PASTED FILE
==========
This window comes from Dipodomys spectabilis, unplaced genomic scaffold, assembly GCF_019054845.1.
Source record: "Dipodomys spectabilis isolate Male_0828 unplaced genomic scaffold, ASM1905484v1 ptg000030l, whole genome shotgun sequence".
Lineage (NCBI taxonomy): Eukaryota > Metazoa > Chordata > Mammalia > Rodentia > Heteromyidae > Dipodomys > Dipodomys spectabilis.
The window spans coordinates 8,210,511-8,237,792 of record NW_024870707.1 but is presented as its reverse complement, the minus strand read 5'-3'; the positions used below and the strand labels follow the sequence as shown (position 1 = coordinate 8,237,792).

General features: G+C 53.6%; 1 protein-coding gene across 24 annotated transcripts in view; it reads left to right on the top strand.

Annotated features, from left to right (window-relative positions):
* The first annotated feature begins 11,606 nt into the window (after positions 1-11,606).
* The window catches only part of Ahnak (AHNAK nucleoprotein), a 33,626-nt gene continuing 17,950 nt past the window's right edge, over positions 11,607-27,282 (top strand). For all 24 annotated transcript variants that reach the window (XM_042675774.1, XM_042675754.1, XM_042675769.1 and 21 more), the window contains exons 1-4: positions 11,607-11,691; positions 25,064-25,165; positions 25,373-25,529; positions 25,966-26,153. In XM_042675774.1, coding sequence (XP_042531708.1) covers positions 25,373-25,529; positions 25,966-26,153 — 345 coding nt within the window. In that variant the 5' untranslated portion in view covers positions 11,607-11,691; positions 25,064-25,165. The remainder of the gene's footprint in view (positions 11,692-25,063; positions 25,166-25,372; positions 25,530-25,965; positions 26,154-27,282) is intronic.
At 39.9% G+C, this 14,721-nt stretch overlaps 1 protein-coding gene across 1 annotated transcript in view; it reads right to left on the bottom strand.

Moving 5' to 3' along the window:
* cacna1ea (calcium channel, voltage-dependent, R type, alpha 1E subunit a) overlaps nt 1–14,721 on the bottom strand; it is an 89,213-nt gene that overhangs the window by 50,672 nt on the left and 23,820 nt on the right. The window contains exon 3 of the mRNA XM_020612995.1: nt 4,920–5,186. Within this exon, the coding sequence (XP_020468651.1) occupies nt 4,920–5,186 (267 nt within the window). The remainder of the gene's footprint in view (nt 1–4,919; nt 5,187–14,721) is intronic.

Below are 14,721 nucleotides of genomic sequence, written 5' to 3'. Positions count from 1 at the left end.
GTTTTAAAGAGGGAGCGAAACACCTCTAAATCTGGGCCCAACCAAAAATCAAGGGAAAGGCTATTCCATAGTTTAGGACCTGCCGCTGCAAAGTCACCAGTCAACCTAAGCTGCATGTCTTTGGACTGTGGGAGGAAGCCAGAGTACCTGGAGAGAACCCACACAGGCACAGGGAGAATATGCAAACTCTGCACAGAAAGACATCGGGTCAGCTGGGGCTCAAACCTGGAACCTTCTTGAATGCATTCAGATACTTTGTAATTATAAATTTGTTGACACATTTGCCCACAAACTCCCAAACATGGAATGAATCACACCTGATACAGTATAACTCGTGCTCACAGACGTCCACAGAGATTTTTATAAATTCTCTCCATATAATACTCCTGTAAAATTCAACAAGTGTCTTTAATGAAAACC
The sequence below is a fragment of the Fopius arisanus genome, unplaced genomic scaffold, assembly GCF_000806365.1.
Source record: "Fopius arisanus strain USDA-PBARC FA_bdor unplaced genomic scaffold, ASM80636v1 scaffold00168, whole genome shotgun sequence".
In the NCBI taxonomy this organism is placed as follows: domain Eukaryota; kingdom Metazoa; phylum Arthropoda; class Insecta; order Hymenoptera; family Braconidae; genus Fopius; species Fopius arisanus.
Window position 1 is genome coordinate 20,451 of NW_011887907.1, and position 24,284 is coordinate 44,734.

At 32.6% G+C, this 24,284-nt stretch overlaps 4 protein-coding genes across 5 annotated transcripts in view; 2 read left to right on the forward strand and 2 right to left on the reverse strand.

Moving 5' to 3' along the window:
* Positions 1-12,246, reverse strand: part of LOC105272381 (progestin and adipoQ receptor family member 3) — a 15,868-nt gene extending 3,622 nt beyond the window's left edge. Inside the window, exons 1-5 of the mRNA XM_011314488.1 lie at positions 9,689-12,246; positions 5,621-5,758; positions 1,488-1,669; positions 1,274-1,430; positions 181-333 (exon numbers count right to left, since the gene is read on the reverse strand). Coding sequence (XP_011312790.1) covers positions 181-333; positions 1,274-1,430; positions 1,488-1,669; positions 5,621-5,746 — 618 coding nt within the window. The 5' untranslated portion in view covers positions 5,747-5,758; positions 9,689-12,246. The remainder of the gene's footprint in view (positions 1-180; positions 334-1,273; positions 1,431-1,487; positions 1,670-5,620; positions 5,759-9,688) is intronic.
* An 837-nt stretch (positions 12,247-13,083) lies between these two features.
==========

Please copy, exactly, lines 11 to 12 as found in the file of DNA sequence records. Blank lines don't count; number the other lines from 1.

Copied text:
* cacna1ea (calcium channel, voltage-dependent, R type, alpha 1E subunit a) overlaps nt 1–14,721 on the bottom strand; it is an 89,213-nt gene that overhangs the window by 50,672 nt on the left and 23,820 nt on the right. The window contains exon 3 of the mRNA XM_020612995.1: nt 4,920–5,186. Within this exon, the coding sequence (XP_020468651.1) occupies nt 4,920–5,186 (267 nt within the window). The remainder of the gene's footprint in view (nt 1–4,919; nt 5,187–14,721) is intronic.

Below are 14,721 nucleotides of genomic sequence, written 5' to 3'. Positions count from 1 at the left end.